God's Will is Whatever

In Mark 10:35-45, the sons of Zebedee come to Jesus with a bold request. “Teacher…grant us to sit, one at your right hand and one at your left,” they say, clearly jockeying for an exalted position in The Coming Kingdom. Jesus responds with some wise words, saying that His people don’t lord it over each other like the Gentiles, “even the Son of Man came not to be served, but to serve,” he concludes. This is where we typically launch into an encouragement to humility or a warning against undue pride – and, certainly, these are important points. There is, however, another dimension to this exchange, the dimension of how we can understand God’s Will for our lives.

When younger people think about God’s will they might think about where to go to college, or who they’ll end up marrying, or what career field they’ll enter. If you have a few more years on you, you might think about whether to take that promotion, or if homeschooling is right for your family, or about downsizing after the kids move off. For James and John, it seemed to be about knowing their role in Jesus’ glorious reign.

In reality, however, they weren’t really looking for God’s will as much as they for affirmation. I think the same is often true of us; the young woman seeking out the name of the man she’s going to marry, in reality, just wants to know that she’s going to end up being cherished and loved by someone. The young couple that wants to know which town they’re supposed to live in is often just looking for a way to short circuit the confusion and chaos of young adulthood. But look at Jesus’ response to James’ and John’s request. “To sit at my right or my left is not for me to grant, but it is for those for whom it has been prepared.” In other words, God has a plan, but He’s under no obligation to let you in on it. You don’t need to know right now.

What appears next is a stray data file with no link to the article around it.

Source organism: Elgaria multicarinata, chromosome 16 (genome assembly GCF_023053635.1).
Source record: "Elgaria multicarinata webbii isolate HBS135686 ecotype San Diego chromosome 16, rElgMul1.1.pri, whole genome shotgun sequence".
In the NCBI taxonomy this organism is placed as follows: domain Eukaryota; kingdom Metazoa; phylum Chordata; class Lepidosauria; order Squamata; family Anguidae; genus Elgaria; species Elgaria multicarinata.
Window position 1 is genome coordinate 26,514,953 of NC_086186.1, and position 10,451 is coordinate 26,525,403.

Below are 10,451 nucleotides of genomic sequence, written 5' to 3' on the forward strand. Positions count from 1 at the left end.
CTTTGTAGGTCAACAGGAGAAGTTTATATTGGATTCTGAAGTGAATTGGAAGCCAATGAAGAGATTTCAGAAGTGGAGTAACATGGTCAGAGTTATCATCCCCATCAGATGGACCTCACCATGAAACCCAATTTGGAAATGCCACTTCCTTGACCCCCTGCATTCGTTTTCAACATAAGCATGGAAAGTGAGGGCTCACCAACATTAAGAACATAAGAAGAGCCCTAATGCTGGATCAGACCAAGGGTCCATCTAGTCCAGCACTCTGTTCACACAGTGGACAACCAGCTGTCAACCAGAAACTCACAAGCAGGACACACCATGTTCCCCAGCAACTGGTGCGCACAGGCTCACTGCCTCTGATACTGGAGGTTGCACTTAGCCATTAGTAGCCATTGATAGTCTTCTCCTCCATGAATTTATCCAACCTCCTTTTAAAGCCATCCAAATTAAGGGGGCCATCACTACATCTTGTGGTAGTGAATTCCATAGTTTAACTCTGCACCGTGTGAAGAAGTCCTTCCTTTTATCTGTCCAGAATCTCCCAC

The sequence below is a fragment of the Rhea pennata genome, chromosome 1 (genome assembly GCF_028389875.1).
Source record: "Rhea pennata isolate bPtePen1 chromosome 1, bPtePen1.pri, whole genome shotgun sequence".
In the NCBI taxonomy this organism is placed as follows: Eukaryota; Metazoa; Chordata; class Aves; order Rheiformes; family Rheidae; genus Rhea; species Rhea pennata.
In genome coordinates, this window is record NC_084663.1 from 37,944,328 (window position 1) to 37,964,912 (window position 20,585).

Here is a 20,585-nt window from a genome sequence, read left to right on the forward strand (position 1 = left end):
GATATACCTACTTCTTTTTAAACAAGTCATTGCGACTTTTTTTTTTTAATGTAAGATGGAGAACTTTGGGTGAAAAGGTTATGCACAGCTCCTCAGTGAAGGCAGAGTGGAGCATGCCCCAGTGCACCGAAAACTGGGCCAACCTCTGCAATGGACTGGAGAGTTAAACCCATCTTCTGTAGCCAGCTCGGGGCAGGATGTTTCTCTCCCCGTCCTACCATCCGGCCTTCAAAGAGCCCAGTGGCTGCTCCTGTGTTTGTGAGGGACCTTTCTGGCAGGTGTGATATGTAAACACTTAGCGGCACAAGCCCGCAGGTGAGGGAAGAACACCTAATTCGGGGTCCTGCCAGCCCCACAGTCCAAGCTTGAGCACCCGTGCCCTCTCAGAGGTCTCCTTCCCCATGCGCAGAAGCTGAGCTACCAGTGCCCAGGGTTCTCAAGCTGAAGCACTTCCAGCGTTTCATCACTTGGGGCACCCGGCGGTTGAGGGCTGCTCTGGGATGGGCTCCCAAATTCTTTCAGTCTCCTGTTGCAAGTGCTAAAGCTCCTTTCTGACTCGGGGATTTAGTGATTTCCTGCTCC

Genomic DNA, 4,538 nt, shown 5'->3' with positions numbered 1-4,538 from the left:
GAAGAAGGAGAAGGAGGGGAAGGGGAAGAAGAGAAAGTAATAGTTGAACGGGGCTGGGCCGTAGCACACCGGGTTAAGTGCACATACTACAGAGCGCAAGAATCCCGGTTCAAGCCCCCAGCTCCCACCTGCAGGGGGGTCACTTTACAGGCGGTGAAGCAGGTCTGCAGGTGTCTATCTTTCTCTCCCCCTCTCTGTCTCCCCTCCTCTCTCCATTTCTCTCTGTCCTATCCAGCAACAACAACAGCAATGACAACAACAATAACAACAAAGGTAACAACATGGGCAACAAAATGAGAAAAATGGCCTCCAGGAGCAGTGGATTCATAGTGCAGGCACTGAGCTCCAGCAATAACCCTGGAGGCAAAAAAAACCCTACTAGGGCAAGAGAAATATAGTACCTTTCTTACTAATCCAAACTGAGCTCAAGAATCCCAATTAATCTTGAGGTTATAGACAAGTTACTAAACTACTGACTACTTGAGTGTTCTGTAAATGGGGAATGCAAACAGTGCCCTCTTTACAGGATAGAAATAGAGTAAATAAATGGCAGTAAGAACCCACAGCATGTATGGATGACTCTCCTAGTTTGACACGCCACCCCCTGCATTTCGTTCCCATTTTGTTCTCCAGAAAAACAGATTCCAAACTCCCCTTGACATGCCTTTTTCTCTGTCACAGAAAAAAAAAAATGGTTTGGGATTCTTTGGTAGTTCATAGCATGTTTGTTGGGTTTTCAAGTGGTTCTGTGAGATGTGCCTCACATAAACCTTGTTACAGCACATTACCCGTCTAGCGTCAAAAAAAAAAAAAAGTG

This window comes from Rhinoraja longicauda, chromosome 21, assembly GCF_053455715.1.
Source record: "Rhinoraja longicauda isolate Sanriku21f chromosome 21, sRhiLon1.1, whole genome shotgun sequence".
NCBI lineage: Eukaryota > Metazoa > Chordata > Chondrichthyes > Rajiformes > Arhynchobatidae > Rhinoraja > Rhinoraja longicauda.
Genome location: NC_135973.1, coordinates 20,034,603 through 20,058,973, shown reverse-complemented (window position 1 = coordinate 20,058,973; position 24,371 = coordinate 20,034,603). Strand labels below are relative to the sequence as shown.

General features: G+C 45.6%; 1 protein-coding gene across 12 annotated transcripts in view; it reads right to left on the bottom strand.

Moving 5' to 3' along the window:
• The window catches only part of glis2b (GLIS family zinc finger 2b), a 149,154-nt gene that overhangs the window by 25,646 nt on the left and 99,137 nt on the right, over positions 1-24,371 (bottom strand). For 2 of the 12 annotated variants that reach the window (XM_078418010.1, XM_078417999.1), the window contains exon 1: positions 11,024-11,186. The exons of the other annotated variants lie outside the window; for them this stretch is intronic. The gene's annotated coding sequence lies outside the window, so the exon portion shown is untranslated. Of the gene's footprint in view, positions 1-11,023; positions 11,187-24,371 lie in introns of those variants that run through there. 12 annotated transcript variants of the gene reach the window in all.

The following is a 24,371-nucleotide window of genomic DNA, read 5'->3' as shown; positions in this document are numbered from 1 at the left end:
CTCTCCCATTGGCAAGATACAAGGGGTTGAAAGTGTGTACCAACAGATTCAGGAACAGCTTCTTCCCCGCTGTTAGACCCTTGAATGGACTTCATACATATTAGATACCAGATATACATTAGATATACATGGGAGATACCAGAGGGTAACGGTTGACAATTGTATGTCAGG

Mark doesn’t explicitly tell us, but I can’t imagine James and John are satisfied with this answer, so Jesus begins to explain what they do need to know right now. I’ll paraphrase; you don’t need to the secret plans of God, because that’s not what God’s will is about. God’s will is about learning to become servants; understanding that I’m about to give my life up for you.” In other words, God’s will for their lives was not so much about the position they’d be given, but about the kind of people they’d become.

Today Jesus might say that the woman you’ll marry is not as important as the husband you are supposed to become. The place you show up for work in the morning is not as important as the person you are when you get there. For those who are a little farther along, the neighborhood you move to after the kids move out is not as important as the neighbor you’ll be when you get there. As the Apostle Paul wrote, God’s will is whatever. “Whether you eat or drink or whatever you do, do it all for the glory of God.” (1 Corinthians 10:31). God’s will is more about knowing Him and conforming yourself to Him than discovering every twist and turn of this cryptic path He wants you to walk. So, fix your eyes on Jesus, discover who He is and what He has done for you, and commit yourself to learning to do life His way, and then wherever you end up, you can be sure to find yourself right in the middle of God’s Will.